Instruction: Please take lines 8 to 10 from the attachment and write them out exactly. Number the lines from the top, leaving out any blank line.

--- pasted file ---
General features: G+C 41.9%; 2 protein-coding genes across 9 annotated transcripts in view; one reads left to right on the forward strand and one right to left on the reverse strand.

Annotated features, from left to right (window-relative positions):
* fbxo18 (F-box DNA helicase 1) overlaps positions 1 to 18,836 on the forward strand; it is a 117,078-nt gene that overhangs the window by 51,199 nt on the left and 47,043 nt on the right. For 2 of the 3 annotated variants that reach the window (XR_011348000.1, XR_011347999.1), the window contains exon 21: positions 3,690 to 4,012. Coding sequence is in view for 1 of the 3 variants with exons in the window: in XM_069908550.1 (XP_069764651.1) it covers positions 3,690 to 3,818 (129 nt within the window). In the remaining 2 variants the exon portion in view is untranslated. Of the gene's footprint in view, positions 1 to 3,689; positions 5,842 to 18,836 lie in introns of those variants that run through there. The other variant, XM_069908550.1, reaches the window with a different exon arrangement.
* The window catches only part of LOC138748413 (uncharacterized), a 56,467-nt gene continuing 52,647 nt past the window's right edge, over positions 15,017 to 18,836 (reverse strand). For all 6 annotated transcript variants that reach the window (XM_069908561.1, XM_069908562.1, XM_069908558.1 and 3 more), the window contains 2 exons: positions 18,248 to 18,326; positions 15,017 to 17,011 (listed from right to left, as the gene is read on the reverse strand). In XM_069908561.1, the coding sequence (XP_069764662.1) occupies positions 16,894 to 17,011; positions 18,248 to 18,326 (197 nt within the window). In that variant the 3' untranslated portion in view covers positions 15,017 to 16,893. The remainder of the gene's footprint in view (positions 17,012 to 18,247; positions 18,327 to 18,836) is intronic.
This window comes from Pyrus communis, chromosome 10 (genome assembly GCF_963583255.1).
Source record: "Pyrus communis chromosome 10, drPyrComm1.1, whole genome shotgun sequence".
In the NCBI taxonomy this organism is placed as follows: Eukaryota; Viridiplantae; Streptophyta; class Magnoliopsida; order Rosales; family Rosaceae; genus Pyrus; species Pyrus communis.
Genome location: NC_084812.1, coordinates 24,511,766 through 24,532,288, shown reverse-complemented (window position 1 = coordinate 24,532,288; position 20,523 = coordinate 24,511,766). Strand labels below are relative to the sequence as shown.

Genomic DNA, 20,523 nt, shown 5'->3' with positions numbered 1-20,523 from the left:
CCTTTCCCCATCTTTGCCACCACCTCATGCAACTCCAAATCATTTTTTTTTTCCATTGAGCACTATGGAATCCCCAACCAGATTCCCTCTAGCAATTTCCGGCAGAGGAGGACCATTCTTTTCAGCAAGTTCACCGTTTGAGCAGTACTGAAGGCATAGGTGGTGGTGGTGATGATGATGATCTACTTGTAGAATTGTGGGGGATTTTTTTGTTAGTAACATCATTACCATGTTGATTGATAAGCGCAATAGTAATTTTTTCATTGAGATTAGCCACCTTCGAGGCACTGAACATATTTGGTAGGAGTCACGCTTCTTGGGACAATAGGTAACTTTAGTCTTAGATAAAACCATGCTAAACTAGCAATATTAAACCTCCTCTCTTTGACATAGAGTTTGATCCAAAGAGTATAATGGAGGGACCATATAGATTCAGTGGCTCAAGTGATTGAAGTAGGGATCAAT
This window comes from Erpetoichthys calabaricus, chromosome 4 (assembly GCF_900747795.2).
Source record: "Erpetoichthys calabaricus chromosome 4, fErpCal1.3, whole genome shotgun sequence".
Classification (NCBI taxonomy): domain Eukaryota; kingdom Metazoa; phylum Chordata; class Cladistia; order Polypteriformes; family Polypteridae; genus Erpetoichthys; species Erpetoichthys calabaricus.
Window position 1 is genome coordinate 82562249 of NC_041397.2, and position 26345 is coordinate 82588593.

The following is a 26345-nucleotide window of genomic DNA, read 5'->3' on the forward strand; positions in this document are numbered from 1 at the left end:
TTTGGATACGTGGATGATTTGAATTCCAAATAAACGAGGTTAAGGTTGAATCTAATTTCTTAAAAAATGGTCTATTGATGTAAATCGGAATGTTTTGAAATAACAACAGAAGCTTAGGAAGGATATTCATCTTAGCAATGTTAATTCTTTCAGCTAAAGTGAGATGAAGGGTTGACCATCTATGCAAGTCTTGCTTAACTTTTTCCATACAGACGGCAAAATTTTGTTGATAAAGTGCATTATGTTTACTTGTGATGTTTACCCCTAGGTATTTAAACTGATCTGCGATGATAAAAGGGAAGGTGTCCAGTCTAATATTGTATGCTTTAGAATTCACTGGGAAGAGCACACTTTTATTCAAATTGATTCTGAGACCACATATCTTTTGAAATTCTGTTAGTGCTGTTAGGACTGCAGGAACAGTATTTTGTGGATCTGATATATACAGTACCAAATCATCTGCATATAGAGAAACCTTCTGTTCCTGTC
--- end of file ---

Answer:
Genome location: NC_084812.1, coordinates 24,511,766 through 24,532,288, shown reverse-complemented (window position 1 = coordinate 24,532,288; position 20,523 = coordinate 24,511,766). Strand labels below are relative to the sequence as shown.

Genomic DNA, 20,523 nt, shown 5'->3' with positions numbered 1-20,523 from the left:
CCTTTCCCCATCTTTGCCACCACCTCATGCAACTCCAAATCATTTTTTTTTTCCATTGAGCACTATGGAATCCCCAACCAGATTCCCTCTAGCAATTTCCGGCAGAGGAGGACCATTCTTTTCAGCAAGTTCACCGTTTGAGCAGTACTGAAGGCATAGGTGGTGGTGGTGATGATGATGATCTACTTGTAGAATTGTGGGGGATTTTTTTGTTAGTAACATCATTACCATGTTGATTGATAAGCGCAATAGTAATTTTTTCATTGAGATTAGCCACCTTCGAGGCACTGAACATATTTGGTAGGAGTCACGCTTCTTGGGACAATAGGTAACTTTAGTCTTAGATAAAACCATGCTAAACTAGCAATATTAAACCTCCTCTCTTTGACATAGAGTTTGATCCAAAGAGTATAATGGAGGGACCATATAGATTCAGTGGCTCAAGTGATTGAAGTAGGGATCAAT